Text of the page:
The pattern follows the formula for a circle, using back loop double crochets and ending with a crab stitch border. I strategically positioned my increases so that they would not be so noticeable: on the end for odd rows; in the middle for even rows. I really enjoyed working with all yarns except for the chenille type yarn, which proved a little difficult to hold, for reasons that still leave me baffled. Yarn A could be some type of soy, worsted; Yarn D is a chenille-type, worsted; and Yarn F, which is the border, is a mohair type yarn.
The name was selected at random, as it was the song – Second Hand Rose by Barbra Streisand – that was playing when I started photographing it. I must admit that the name is quite appropriate as the yarn is hand-me-downs.
On da Hook: May 6, 2014
Off da Hook: May 7, 2014
Pattern: When I Think Of You Scarf by Hooker Leo (In Development)
Yarn A: Be Sweet Bambino Taffy (Fiber Content: 70% Organically Grown Cotton/30% Bamboo; Yarn Color: 883 Spearmint Gum; Yarn Weight: 4)
Yarn B: Be Sweet Bambino Taffy (Fiber Content: 70% Organically Grown Cotton/30% Bamboo; Yarn Color: 881 Salt Water Taffy; Yarn Weight: 4)
Hook: Bates US G/6 – 4.0 mm
Dimensions: 86 x 5 inches
I was so excited when I learned that the Skacel Zauberball Crazy yarn had come in, so Lenora and I could begin the updated Convergence sweater pattern pictured in the 2013 Crochet Special Collector’s Issue of Vogue Knitting. My excitement was quickly quelled when a phone call from Min indicated that she was going to make it as well, leaving only two balls left. I suppose I could start, as more yarn has been ordered, but I was really excited to begin my first top/sweater.
So, I started looking through the Rowan and Berroco books for a crochet pattern I could make as a store sample. I was sadly disappointed that the Rowan books only had knitting patterns. It’s not that I can’t knit, but as the crochet instructor at the store, I have to represent. The Berroco books were ideal as they explicitly indicated whether the item pictured was crocheted or knitted, saving time of perusing each pattern for determination. I am writing both company’s with my opinions.
Finally, Bruce suggested something out of the Be Sweet Bambino, which has just been marked down 25%. I had just seen the Mitered Squares Scarf by Annette Petavy on Ravelry and knowing I could make that without purchasing the pattern, I set to designing. Allow me to comment on the Be Sweet yarn at this point. It is a nice cotton/bamboo blend with – what one might describe as soutache – plied together. I am not an organic type of person, so I find the price point for the yarn to be exorbitant. I used the Bambino Taffy which is comprised of five colors that are tied/knotted – yes, knotted – together. Coincidentally, my pattern works out so that there is enough of each color within the skein for a single square.
The pattern includes my color scheme if you wish to duplicate the scarf pictured. Lenora prompted me to write up the pattern quickly, so she could purchase it for her daughter, who like Be Sweet yarn. While writing it up, I thought: “Why not ask her daughter to test the pattern and give it to her for free?” That is my plan and I’m sticking to it. I am awaiting confirmation from the daughter to test the pattern. Once it has been tested, I will make it available in the patterns section and on Ravelry.
I suspect my boss took this repair into the store, assuming I could fix it. I have been asked before to fix something and ended up re-crocheting the afghan because I could not understand how I could make the repairs, as crochet is done on completed stitches. That seems easy enough, but when I thought about the last (top) row being worked in the the stitches above, I just could not conceive any idea on how to accomplish that.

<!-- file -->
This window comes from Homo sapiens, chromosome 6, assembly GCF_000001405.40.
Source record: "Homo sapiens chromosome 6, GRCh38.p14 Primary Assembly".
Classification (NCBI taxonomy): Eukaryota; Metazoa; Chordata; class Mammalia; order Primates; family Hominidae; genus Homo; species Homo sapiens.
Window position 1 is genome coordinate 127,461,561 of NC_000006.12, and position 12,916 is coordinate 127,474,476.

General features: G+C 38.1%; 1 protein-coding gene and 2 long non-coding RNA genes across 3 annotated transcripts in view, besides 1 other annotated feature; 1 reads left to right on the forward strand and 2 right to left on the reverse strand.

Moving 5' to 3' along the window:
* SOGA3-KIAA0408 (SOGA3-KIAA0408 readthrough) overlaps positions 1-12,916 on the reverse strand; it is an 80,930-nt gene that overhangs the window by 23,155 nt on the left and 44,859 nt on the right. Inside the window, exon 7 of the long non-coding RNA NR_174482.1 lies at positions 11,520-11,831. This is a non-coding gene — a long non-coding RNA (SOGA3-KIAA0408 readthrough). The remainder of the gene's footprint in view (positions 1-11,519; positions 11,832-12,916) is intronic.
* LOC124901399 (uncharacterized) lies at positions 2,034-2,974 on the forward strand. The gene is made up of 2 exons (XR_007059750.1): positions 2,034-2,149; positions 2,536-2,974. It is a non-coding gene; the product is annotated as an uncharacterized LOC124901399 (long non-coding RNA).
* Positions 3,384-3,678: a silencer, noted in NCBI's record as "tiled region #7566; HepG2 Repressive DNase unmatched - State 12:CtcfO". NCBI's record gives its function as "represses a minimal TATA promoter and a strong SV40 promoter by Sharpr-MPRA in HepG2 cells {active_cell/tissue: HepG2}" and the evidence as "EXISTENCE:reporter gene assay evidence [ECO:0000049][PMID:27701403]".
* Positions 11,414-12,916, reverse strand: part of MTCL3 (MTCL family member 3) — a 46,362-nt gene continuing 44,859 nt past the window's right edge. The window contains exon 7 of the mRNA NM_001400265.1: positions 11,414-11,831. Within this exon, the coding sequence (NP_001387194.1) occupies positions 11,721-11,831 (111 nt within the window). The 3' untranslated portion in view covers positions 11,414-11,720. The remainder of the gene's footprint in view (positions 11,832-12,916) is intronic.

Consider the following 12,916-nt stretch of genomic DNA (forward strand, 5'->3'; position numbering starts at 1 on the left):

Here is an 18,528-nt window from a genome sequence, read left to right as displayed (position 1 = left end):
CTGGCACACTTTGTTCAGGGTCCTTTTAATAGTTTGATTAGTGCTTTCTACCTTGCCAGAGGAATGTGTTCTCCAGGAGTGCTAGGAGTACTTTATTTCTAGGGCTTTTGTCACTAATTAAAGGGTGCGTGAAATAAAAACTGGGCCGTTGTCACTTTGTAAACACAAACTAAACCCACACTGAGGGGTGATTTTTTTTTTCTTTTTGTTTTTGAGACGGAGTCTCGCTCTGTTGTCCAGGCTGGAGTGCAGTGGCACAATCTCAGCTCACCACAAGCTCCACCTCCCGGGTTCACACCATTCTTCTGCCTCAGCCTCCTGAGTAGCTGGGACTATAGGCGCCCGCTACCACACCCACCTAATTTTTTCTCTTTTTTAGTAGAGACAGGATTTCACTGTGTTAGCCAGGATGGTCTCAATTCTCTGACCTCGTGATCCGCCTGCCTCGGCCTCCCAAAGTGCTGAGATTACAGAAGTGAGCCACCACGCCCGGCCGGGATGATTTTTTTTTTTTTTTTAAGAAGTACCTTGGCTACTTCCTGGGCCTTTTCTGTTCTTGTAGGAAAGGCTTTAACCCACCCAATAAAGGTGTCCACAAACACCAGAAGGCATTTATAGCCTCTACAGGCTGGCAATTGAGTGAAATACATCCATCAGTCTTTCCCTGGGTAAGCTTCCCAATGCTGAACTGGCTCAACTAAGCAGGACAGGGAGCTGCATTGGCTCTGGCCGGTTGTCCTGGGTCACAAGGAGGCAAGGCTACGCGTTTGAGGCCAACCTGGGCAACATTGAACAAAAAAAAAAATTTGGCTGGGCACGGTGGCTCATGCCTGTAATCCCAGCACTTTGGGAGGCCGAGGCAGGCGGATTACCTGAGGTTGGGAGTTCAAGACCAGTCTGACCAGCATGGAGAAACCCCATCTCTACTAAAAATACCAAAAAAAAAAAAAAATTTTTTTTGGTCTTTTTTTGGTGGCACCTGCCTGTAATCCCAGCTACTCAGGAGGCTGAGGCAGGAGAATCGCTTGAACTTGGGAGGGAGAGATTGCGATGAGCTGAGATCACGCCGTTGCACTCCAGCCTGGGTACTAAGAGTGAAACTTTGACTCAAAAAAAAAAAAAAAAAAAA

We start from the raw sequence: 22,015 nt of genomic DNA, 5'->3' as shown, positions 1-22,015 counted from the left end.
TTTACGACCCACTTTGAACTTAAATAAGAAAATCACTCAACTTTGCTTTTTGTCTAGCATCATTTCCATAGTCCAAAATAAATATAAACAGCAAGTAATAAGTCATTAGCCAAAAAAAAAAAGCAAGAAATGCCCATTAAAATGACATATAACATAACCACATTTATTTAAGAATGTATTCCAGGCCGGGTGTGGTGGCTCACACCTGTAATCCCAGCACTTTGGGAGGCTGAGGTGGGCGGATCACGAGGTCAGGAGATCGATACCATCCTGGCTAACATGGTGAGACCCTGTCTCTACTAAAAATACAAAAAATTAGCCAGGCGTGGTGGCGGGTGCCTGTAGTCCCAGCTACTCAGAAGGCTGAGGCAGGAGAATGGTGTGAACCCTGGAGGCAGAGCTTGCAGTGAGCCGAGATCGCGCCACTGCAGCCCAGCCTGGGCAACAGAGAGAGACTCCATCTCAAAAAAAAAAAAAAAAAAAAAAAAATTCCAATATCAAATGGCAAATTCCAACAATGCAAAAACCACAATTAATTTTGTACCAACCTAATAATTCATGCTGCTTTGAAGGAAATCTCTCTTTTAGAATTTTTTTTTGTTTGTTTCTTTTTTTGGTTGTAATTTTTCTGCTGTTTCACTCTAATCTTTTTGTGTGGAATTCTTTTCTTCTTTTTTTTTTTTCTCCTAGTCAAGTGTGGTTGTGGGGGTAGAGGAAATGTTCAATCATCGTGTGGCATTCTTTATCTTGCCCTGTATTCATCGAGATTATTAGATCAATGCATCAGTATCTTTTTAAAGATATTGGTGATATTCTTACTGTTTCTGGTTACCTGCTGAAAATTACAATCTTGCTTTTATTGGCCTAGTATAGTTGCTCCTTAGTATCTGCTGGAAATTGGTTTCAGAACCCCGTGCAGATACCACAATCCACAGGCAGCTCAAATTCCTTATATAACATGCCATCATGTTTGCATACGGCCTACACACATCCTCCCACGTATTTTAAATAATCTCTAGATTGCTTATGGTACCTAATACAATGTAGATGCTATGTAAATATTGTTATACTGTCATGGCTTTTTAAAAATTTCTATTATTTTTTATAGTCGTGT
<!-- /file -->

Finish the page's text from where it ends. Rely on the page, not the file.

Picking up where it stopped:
Well, money is one of my great motivators, especially because I don’t have any. Because I am fond of my bosses for giving me an opportunity for stable employment, I said I would try, but made sure, she knew I wanted premium pricing. The initial repair – the blue section – seemed easy enough and when I got to the big hole, the ease of repair continued, though presented more of a challenge in its approach.
I think we matched the color pretty closely and while I did not perform the puff stitch in the exact same manner, I am proud of my work on this afghan repair. What do you think?
On da Hook: March 30, 2014
Off da Hook: April 16, 2014
Pattern: Halcyon + On + On Wrap by Hooker Leo
Yarn A: Cascade Ultra Pima (Yarn Color: 3734 Turquoise; Fiber Content: 100% Pima Cotton; Yarn Weight: 3, DK)
Yarn B: Cascade Ultra Pima (Yarn Color: 3757 Zen Garden; Fiber Content: 100% Pima Cotton; Yarn Weight: 3, DK)
Yarn C: Cascade Ultra Pima (Yarn Color: 3742 Pale Green; Fiber Content: 100% Pima Cotton; Yarn Weight: 3, DK)
Hook: Bates US G/6 – 4 mm
Dimensions: 66 x 16 inches
Ellen S. had just gifted me with two skeins of Cascade Ultra Pima Cotton when I came across the design on Pinterest, as a result of a Google search for “latest in crochet design.” Of course my first thought was “I can make that!” So I found a third color and set to designing.
This a very simple pattern for beginners, though tedium could be attributed to the fact that you must double crochet into each chain for structure stability versus over the chains. Each row begins and ends with a flower. I changed color every row, but you may choose to do something different. When the pattern is coming out of your head you have small mistakes: some of mine are flowers that are not staggered, as desired; flowers hanging at different lengths due to lapses in counting; and while I wanted my double crochets to be five across the whole piece, somehow, I ended up with a five/four design.
Aside from those small mistakes, I am in love with the color scheme, as are most of the crocheters/knitters I hang with. This piece can be worn as a wrap/shawl or scrunch it up to be worn as a scarf. The open mesh style makes it perfect for summer days/nights.
The project name – Halcyon + On + On by Orbital – comes from my music library.
As with all my patterns:
- I condone any realized profit from selling your finished project
- I ask that you do not duplicate or copy the pattern for dissemination among your friends. I have no way to police this, so you are on your honor, but I don’t think USD $5.00 is an exorbitant cost, considering all the work that went into writing the pattern
- If you are Ravelry, I would appreciate your linking your project to this recipe, so I can send a request to feature your finished object
Price: USD $117.00